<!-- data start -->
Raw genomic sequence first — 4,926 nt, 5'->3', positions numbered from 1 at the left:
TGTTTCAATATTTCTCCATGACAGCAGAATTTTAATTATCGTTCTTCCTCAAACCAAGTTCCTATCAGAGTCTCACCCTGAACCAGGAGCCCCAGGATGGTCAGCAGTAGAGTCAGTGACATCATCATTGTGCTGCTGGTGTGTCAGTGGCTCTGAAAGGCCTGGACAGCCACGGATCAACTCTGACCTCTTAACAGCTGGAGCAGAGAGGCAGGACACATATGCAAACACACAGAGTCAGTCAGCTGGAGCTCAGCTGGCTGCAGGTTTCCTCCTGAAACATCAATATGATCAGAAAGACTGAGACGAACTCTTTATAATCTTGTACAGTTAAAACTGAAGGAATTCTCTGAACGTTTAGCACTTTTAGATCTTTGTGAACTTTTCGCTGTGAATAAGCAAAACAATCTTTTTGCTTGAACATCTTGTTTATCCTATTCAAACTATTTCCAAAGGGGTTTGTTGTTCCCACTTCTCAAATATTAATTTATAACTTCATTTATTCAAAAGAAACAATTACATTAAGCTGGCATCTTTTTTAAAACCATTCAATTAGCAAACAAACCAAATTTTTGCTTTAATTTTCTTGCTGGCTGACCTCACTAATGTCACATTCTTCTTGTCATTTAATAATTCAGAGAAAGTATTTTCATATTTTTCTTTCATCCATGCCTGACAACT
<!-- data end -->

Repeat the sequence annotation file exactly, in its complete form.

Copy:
Raw genomic sequence first — 4,926 nt, 5'->3', positions numbered from 1 at the left:
TGTTTCAATATTTCTCCATGACAGCAGAATTTTAATTATCGTTCTTCCTCAAACCAAGTTCCTATCAGAGTCTCACCCTGAACCAGGAGCCCCAGGATGGTCAGCAGTAGAGTCAGTGACATCATCATTGTGCTGCTGGTGTGTCAGTGGCTCTGAAAGGCCTGGACAGCCACGGATCAACTCTGACCTCTTAACAGCTGGAGCAGAGAGGCAGGACACATATGCAAACACACAGAGTCAGTCAGCTGGAGCTCAGCTGGCTGCAGGTTTCCTCCTGAAACATCAATATGATCAGAAAGACTGAGACGAACTCTTTATAATCTTGTACAGTTAAAACTGAAGGAATTCTCTGAACGTTTAGCACTTTTAGATCTTTGTGAACTTTTCGCTGTGAATAAGCAAAACAATCTTTTTGCTTGAACATCTTGTTTATCCTATTCAAACTATTTCCAAAGGGGTTTGTTGTTCCCACTTCTCAAATATTAATTTATAACTTCATTTATTCAAAAGAAACAATTACATTAAGCTGGCATCTTTTTTAAAACCATTCAATTAGCAAACAAACCAAATTTTTGCTTTAATTTTCTTGCTGGCTGACCTCACTAATGTCACATTCTTCTTGTCATTTAATAATTCAGAGAAAGTATTTTCATATTTTTCTTTCATCCATGCCTGACAACT